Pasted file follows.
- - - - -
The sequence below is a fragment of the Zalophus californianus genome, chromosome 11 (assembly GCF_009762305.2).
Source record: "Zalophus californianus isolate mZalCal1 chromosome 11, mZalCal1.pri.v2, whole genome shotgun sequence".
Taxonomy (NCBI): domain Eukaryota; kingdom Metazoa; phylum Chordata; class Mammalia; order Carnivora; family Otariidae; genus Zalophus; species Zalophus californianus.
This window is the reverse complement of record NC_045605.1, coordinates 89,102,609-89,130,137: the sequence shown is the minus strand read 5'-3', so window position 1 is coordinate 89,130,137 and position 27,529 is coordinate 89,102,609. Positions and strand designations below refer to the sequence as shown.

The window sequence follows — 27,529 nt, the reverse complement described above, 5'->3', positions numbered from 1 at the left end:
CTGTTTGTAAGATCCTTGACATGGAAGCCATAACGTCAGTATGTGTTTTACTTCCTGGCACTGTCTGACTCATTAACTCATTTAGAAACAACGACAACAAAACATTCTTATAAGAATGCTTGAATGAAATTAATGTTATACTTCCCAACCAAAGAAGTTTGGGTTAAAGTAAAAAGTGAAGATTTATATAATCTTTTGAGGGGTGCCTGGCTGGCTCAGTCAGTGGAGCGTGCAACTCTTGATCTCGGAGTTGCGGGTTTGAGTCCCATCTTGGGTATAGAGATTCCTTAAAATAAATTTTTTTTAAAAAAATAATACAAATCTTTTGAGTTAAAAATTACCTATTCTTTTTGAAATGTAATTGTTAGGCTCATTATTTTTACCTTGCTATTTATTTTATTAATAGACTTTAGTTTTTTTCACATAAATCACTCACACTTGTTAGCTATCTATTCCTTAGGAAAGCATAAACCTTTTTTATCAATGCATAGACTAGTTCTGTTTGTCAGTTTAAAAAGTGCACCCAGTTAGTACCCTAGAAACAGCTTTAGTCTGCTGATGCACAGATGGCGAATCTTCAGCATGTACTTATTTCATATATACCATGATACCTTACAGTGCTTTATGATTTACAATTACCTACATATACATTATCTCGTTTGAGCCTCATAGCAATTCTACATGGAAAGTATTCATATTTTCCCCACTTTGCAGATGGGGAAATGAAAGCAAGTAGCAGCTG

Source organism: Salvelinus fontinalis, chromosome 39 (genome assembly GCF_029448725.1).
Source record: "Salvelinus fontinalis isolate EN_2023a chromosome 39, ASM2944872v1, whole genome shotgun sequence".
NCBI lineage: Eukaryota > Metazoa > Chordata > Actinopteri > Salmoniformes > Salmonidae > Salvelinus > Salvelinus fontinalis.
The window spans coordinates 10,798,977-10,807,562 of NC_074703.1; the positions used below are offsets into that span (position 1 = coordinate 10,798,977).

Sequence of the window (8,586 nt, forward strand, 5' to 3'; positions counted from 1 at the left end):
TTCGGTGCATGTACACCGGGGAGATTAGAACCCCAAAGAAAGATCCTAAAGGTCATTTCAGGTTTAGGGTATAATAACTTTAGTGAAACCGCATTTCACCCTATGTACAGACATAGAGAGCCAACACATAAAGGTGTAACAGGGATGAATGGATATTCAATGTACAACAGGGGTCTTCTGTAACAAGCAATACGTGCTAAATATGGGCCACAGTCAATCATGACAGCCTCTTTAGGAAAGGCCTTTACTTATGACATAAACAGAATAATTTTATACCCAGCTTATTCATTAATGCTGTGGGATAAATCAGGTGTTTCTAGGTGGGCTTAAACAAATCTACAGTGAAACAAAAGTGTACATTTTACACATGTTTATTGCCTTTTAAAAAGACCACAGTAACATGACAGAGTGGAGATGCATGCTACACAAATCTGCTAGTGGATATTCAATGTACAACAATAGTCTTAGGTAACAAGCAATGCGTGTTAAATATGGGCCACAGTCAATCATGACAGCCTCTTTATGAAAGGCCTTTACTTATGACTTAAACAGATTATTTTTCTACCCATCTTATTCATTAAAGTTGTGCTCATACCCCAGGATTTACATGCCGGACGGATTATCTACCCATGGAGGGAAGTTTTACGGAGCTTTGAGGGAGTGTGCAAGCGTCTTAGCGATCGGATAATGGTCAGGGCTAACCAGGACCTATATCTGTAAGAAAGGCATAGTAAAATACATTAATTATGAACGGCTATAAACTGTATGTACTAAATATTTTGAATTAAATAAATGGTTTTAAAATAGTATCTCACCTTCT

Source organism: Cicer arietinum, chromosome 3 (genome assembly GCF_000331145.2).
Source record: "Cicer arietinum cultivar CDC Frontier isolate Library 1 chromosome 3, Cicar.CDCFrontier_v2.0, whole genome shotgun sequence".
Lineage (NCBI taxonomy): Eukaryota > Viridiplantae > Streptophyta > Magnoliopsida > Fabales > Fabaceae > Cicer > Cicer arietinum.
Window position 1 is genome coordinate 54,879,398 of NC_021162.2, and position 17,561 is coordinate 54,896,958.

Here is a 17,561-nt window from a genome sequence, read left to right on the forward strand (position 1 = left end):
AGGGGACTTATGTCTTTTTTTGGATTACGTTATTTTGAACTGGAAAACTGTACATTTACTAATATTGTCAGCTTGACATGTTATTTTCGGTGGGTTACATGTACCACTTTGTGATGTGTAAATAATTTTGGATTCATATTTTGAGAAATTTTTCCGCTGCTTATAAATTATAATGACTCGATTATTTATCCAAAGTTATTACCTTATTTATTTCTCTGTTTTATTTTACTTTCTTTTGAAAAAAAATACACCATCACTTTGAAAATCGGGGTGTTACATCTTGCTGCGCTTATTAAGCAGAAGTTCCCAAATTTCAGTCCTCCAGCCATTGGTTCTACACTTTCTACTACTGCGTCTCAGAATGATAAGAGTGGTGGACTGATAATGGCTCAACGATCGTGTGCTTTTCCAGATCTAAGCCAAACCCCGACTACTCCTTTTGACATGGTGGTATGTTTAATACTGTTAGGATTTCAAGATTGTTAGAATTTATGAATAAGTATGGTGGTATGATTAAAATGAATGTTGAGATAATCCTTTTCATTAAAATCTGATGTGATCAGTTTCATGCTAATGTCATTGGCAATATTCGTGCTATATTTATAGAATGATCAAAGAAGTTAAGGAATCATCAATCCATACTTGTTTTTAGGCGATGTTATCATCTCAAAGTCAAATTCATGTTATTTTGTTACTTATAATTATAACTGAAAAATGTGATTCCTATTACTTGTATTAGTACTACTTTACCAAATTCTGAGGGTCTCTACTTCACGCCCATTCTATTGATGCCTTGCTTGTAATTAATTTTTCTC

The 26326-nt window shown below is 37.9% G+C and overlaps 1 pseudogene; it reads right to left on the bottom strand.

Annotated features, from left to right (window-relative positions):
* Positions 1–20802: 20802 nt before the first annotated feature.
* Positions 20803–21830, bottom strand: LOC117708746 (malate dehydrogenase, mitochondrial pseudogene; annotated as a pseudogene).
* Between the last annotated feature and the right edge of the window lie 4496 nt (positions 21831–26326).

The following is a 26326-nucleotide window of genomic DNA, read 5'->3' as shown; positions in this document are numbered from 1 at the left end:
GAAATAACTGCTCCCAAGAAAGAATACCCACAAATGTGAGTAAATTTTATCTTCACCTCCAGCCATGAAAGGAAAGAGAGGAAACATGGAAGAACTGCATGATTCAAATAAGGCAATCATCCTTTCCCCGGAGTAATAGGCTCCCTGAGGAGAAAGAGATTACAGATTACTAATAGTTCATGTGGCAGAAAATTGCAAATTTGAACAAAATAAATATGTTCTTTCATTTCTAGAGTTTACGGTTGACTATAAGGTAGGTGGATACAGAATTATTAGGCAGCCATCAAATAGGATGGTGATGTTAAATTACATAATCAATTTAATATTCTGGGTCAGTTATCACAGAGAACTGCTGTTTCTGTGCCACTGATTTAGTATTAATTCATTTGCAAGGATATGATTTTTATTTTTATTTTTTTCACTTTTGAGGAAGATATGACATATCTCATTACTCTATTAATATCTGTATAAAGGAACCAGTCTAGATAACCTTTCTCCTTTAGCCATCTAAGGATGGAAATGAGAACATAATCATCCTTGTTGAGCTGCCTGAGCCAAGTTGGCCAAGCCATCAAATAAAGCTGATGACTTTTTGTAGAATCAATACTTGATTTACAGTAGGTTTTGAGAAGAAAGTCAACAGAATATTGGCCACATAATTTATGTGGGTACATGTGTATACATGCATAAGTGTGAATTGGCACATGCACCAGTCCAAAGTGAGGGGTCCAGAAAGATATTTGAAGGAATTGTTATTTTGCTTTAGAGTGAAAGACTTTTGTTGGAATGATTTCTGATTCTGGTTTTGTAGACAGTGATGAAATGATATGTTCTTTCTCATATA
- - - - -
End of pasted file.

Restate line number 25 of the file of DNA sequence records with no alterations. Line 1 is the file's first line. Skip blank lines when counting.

GAAATAACTGCTCCCAAGAAAGAATACCCACAAATGTGAGTAAATTTTATCTTCACCTCCAGCCATGAAAGGAAAGAGAGGAAACATGGAAGAACTGCATGATTCAAATAAGGCAATCATCCTTTCCCCGGAGTAATAGGCTCCCTGAGGAGAAAGAGATTACAGATTACTAATAGTTCATGTGGCAGAAAATTGCAAATTTGAACAAAATAAATATGTTCTTTCATTTCTAGAGTTTACGGTTGACTATAAGGTAGGTGGATACAGAATTATTAGGCAGCCATCAAATAGGATGGTGATGTTAAATTACATAATCAATTTAATATTCTGGGTCAGTTATCACAGAGAACTGCTGTTTCTGTGCCACTGATTTAGTATTAATTCATTTGCAAGGATATGATTTTTATTTTTATTTTTTTCACTTTTGAGGAAGATATGACATATCTCATTACTCTATTAATATCTGTATAAAGGAACCAGTCTAGATAACCTTTCTCCTTTAGCCATCTAAGGATGGAAATGAGAACATAATCATCCTTGTTGAGCTGCCTGAGCCAAGTTGGCCAAGCCATCAAATAAAGCTGATGACTTTTTGTAGAATCAATACTTGATTTACAGTAGGTTTTGAGAAGAAAGTCAACAGAATATTGGCCACATAATTTATGTGGGTACATGTGTATACATGCATAAGTGTGAATTGGCACATGCACCAGTCCAAAGTGAGGGGTCCAGAAAGATATTTGAAGGAATTGTTATTTTGCTTTAGAGTGAAAGACTTTTGTTGGAATGATTTCTGATTCTGGTTTTGTAGACAGTGATGAAATGATATGTTCTTTCTCATATA